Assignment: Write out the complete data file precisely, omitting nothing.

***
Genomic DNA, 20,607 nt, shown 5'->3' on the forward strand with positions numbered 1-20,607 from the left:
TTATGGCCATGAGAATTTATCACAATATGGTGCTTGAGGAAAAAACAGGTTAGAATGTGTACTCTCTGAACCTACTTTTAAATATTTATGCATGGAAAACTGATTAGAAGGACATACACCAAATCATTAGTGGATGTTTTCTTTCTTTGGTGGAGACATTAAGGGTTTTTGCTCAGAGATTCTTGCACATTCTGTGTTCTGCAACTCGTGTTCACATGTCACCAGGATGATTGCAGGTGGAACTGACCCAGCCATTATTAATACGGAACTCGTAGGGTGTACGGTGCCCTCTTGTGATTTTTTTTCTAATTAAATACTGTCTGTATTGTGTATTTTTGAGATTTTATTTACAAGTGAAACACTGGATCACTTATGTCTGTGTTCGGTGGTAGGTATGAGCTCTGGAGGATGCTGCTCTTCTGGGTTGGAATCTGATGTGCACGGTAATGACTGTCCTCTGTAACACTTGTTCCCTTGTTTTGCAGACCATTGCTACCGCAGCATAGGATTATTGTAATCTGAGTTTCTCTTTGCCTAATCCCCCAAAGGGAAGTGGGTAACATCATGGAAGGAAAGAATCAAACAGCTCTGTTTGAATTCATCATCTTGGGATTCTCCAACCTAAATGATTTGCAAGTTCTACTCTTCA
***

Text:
Genomic DNA, 20,607 nt, shown 5'->3' on the forward strand with positions numbered 1-20,607 from the left:
TTATGGCCATGAGAATTTATCACAATATGGTGCTTGAGGAAAAAACAGGTTAGAATGTGTACTCTCTGAACCTACTTTTAAATATTTATGCATGGAAAACTGATTAGAAGGACATACACCAAATCATTAGTGGATGTTTTCTTTCTTTGGTGGAGACATTAAGGGTTTTTGCTCAGAGATTCTTGCACATTCTGTGTTCTGCAACTCGTGTTCACATGTCACCAGGATGATTGCAGGTGGAACTGACCCAGCCATTATTAATACGGAACTCGTAGGGTGTACGGTGCCCTCTTGTGATTTTTTTTCTAATTAAATACTGTCTGTATTGTGTATTTTTGAGATTTTATTTACAAGTGAAACACTGGATCACTTATGTCTGTGTTCGGTGGTAGGTATGAGCTCTGGAGGATGCTGCTCTTCTGGGTTGGAATCTGATGTGCACGGTAATGACTGTCCTCTGTAACACTTGTTCCCTTGTTTTGCAGACCATTGCTACCGCAGCATAGGATTATTGTAATCTGAGTTTCTCTTTGCCTAATCCCCCAAAGGGAAGTGGGTAACATCATGGAAGGAAAGAATCAAACAGCTCTGTTTGAATTCATCATCTTGGGATTCTCCAACCTAAATGATTTGCAAGTTCTACTCTTCA